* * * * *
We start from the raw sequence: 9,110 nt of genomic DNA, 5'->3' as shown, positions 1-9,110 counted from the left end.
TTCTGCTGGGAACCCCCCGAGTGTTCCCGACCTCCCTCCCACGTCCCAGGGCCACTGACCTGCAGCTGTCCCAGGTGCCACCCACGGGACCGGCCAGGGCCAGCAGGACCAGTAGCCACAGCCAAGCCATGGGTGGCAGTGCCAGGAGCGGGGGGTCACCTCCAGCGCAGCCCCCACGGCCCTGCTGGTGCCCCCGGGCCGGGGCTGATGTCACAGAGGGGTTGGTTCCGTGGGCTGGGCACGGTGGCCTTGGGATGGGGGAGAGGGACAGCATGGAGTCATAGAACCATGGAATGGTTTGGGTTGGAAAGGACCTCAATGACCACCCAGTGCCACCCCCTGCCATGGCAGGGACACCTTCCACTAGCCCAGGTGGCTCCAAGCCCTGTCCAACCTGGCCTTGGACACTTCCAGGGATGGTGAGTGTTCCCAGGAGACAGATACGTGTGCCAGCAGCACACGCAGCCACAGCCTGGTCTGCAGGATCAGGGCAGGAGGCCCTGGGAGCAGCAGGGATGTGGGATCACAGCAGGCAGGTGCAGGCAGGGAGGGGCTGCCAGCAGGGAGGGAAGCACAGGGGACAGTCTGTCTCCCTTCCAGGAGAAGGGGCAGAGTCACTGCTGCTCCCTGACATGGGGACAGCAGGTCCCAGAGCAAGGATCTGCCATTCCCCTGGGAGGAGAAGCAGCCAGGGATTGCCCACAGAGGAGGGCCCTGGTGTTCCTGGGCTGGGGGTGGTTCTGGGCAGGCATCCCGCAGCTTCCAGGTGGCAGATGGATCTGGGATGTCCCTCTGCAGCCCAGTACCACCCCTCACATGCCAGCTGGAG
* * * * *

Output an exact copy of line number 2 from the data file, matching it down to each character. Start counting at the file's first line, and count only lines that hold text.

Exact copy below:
TTCTGCTGGGAACCCCCCGAGTGTTCCCGACCTCCCTCCCACGTCCCAGGGCCACTGACCTGCAGCTGTCCCAGGTGCCACCCACGGGACCGGCCAGGGCCAGCAGGACCAGTAGCCACAGCCAAGCCATGGGTGGCAGTGCCAGGAGCGGGGGGTCACCTCCAGCGCAGCCCCCACGGCCCTGCTGGTGCCCCCGGGCCGGGGCTGATGTCACAGAGGGGTTGGTTCCGTGGGCTGGGCACGGTGGCCTTGGGATGGGGGAGAGGGACAGCATGGAGTCATAGAACCATGGAATGGTTTGGGTTGGAAAGGACCTCAATGACCACCCAGTGCCACCCCCTGCCATGGCAGGGACACCTTCCACTAGCCCAGGTGGCTCCAAGCCCTGTCCAACCTGGCCTTGGACACTTCCAGGGATGGTGAGTGTTCCCAGGAGACAGATACGTGTGCCAGCAGCACACGCAGCCACAGCCTGGTCTGCAGGATCAGGGCAGGAGGCCCTGGGAGCAGCAGGGATGTGGGATCACAGCAGGCAGGTGCAGGCAGGGAGGGGCTGCCAGCAGGGAGGGAAGCACAGGGGACAGTCTGTCTCCCTTCCAGGAGAAGGGGCAGAGTCACTGCTGCTCCCTGACATGGGGACAGCAGGTCCCAGAGCAAGGATCTGCCATTCCCCTGGGAGGAGAAGCAGCCAGGGATTGCCCACAGAGGAGGGCCCTGGTGTTCCTGGGCTGGGGGTGGTTCTGGGCAGGCATCCCGCAGCTTCCAGGTGGCAGATGGATCTGGGATGTCCCTCTGCAGCCCAGTACCACCCCTCACATGCCAGCTGGAG